When a song composer chances with the blues form, he or she pulls us into a new world. Pick up a guitar or sit at your piano. Play an E7 for a few measures in 4/4, then an A7 for a few more, then back to the E7, then go to the B7 and then back to the E7. That I7-IV7-V7 configuration is the seat of a thousands songs and is the regal calling of the folkish state of American storytelling – from the old call-and-response ring shout Gospels to any new Broadway musical. Add a C minor in that configuration—E7 to A7 to E7 to Cm to B7 to E – and the whole formidable structure collapses into something that will not be soon forgotten. Why? Because that change strikes a new emotional chord. It engages the ear and defies the form, so it could cause anger and tension; or it may embellish the form, so it could add beauty, which always surprises. That is the nature of beauty – its ability to surprise. What it certainly does is call attention to itself and stirs a new memory, a new emotion, possibly a new form. The emotional turn in music is the melodic turn – the through melody. We often don’t realize when it’s happening because there may be no vocabulary to define in simple ways the shift from what we are used to hearing to what we are surprised to hear.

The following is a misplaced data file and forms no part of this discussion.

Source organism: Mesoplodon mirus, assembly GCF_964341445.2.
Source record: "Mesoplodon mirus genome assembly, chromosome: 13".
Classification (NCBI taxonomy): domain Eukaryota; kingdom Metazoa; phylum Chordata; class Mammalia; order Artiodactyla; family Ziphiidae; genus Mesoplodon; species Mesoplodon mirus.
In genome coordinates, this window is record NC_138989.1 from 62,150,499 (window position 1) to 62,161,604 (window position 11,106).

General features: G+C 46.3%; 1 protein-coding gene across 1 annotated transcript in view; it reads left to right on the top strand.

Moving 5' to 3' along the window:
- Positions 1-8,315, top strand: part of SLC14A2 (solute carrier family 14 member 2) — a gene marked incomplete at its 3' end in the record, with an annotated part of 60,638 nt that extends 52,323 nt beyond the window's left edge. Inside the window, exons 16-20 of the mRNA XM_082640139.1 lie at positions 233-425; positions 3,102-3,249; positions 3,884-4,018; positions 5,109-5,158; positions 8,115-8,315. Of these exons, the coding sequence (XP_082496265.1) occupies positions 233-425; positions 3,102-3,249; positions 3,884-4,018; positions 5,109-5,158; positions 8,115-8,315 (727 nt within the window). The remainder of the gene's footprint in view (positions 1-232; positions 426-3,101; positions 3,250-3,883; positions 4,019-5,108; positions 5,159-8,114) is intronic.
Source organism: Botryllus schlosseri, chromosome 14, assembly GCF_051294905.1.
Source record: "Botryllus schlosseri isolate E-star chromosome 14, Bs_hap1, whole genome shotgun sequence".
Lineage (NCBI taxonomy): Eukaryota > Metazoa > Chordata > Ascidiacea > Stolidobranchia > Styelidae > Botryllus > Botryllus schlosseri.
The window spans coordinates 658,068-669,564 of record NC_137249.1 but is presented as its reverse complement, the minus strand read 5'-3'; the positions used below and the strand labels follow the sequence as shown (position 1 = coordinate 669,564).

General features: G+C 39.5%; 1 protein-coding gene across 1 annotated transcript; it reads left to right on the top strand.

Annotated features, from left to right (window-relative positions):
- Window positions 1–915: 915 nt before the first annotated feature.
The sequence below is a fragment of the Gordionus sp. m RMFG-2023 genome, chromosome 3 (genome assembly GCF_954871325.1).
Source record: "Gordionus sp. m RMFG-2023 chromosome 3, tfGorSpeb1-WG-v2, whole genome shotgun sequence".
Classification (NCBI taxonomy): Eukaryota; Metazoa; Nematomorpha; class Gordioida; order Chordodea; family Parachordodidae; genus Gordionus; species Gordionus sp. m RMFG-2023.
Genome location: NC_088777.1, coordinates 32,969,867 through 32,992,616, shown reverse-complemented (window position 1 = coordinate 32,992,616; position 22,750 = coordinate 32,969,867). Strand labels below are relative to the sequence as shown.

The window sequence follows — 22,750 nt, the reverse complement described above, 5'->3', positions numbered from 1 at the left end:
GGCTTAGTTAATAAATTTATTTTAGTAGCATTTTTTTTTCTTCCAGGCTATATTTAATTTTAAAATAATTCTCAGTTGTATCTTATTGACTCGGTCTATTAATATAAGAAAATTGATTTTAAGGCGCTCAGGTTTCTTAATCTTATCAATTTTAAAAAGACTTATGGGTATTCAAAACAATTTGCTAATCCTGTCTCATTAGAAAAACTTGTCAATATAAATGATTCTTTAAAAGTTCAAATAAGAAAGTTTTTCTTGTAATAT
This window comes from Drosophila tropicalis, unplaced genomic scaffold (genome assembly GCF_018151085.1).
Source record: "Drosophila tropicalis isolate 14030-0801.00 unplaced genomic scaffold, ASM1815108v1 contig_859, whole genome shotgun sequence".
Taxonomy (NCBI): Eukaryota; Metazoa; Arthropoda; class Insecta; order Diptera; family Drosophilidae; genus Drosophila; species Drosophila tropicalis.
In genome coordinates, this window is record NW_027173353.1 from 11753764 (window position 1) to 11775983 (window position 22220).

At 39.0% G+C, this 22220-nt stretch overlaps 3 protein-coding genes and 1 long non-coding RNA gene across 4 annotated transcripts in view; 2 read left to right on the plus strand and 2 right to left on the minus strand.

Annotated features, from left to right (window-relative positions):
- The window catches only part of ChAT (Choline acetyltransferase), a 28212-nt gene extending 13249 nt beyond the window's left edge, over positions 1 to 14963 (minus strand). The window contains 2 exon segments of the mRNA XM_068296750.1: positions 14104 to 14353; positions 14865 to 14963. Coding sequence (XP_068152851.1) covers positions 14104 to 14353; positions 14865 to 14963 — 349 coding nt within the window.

Traditionalists and purists often bristle with composers who tinker with musical and musical genre traditions. Progressive pop composers are bored with what they would consider worn out formulas of traditions and are desperate to move pop forms into the realm of what is striking and engaging. However, it is always the subtler, the more careful attempts to advance melody that legitimizes the effort. Consider The Beach Boys’ masterpiece, Pet Sounds.